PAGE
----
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U=(N/T)M*G: Moriarty

See that pretty dragon-scale Betta I set as the feature image? That’s the infamous Moriarty. He sits on my desk, my evil co-writer.

Moriarty, while a great co-writer, is an evil asshole. I’m not kidding. He’s mean, flashy, and loves to fluff up every time I come close. He’s also an attempted murderer. The poor gold snail that shared his tank for a week had to be moved. I also have Mycroft, an aloof and beautiful Betta that sits on my nightstand, as well as the Baker Street tiger barbs, Watson and Holmes and Lestrade. They’re feisty, curious and love to argue with each other. My kidlet has Sunshine, the hippie love child of Bettas and so laid back that I’m pretty sure he’s on something, except when Sunshine is defending his tetras.

You’re probably wondering what I’m talking about with this list of just the fish in my house (as opposed to the rest of my menagerie). It’s another case of science proving something that most of us already knew. Fish have distinct personalities.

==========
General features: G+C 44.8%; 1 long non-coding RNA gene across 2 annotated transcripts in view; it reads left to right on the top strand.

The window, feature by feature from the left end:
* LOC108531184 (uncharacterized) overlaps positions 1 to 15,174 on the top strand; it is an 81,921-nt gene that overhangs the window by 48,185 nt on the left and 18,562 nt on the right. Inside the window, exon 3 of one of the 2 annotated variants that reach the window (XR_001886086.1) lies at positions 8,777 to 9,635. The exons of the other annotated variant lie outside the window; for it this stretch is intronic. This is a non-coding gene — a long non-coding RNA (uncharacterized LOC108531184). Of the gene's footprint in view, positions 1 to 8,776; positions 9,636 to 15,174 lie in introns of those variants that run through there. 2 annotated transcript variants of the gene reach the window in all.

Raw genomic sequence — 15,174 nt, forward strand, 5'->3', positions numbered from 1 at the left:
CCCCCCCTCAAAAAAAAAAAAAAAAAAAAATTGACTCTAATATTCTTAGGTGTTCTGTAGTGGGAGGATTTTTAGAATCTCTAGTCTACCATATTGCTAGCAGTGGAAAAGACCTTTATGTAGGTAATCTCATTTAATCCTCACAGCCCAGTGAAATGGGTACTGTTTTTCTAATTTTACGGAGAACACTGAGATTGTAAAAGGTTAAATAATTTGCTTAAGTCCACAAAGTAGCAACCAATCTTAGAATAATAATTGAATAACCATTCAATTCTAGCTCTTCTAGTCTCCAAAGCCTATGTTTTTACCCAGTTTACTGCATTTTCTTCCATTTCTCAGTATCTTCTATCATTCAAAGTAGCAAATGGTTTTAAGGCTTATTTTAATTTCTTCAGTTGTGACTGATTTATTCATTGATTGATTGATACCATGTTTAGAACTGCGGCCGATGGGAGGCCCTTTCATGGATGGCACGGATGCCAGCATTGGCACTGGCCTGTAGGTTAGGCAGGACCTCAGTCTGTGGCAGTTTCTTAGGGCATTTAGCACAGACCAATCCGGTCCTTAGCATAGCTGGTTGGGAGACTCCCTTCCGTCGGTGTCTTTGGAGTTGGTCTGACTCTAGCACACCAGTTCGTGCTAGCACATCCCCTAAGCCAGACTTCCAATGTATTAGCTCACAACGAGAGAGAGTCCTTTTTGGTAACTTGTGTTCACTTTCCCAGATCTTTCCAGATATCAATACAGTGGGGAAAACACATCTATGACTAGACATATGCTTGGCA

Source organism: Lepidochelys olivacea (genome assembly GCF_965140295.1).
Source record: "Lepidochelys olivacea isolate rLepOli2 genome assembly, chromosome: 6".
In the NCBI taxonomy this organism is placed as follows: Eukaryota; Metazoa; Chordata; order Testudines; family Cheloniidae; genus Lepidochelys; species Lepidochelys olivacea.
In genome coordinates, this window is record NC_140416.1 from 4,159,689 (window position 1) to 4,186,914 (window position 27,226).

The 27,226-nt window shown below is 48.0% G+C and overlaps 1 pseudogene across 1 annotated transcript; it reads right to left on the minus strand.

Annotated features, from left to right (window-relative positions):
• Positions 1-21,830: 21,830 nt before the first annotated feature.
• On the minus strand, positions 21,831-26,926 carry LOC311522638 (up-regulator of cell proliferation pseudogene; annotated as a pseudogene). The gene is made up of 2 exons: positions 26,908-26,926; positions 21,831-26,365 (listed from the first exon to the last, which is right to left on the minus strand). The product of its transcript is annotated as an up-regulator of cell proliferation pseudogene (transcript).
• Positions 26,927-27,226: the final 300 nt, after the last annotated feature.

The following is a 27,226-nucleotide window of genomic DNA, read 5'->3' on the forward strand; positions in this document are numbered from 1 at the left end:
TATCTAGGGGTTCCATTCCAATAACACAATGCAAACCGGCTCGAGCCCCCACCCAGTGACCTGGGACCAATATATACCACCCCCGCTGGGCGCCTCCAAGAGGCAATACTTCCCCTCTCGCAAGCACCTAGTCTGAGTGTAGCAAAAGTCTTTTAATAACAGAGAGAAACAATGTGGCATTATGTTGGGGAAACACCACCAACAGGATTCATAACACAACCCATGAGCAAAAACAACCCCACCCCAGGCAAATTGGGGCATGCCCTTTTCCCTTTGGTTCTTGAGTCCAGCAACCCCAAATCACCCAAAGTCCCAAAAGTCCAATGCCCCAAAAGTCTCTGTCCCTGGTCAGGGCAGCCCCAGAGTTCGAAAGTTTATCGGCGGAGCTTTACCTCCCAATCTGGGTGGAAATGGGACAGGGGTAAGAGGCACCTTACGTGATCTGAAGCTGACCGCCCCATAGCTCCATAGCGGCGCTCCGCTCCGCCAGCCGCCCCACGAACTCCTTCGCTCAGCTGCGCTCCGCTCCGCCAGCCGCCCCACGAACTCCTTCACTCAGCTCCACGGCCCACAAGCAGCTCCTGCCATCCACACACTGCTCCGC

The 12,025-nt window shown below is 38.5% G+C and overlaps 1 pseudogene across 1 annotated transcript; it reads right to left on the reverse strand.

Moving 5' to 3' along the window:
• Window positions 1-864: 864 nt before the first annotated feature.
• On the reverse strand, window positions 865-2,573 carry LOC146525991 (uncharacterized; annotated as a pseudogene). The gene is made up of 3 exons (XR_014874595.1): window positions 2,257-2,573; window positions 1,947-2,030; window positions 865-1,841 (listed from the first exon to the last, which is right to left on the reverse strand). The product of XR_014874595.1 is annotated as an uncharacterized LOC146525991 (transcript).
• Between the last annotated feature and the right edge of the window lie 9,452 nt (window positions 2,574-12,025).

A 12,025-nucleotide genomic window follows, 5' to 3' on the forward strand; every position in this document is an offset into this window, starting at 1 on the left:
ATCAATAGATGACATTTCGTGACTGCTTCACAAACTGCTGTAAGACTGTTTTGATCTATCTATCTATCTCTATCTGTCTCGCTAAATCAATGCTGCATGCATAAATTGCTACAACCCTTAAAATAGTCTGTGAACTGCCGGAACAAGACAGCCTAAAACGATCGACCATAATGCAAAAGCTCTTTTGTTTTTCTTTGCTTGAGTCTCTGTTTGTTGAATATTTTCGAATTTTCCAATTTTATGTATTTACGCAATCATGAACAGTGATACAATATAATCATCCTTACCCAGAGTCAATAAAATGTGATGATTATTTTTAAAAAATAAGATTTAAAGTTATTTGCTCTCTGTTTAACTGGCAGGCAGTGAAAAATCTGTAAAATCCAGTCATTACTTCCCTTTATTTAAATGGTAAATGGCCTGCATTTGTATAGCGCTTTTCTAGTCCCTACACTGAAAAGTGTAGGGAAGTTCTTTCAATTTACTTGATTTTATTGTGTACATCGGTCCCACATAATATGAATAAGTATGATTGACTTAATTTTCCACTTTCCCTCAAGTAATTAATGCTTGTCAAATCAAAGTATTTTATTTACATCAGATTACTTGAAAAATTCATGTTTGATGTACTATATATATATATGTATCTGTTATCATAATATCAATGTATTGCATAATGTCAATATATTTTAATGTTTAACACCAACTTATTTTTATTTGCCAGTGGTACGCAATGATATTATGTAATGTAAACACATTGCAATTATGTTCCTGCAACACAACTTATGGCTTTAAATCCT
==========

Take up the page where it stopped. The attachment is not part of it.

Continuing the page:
Granted, the articles I stumbled across were for guppies, sharks and others, but any Betta owner will tell you of the weird quirks they’ve seen in their own fish. However, it makes me think.

Science has proven personalities in a whole host of our fellow terrestrials, and they are going for smaller and biologically less complex lifeforms all the time. So far, we’ve seen an impressive array of personalities in every species that’s been tested. It begs the question, how small and simple does a creature have to be before personalities aren’t present? As time goes on, we’ll surely find out.

If, by some miracle, we find personalities down at the viral or bacterial level, it suggests some pretty wild conclusions.

The big one, the idea that prompted me to share this, is that any of the species we share this planet with could’ve become the dominant species here. Society and individualism are some of the huge factors that made humans the top species and if those same traits are common, we may end up with another species that rises up to our level. Or the trajectory of this planet might have been wildly different. Or could still be wildly different than we foresee.

Honestly, I hope our challengers are cephalopods.

-T.A. Creech

Science in the pursuit of Fiction.

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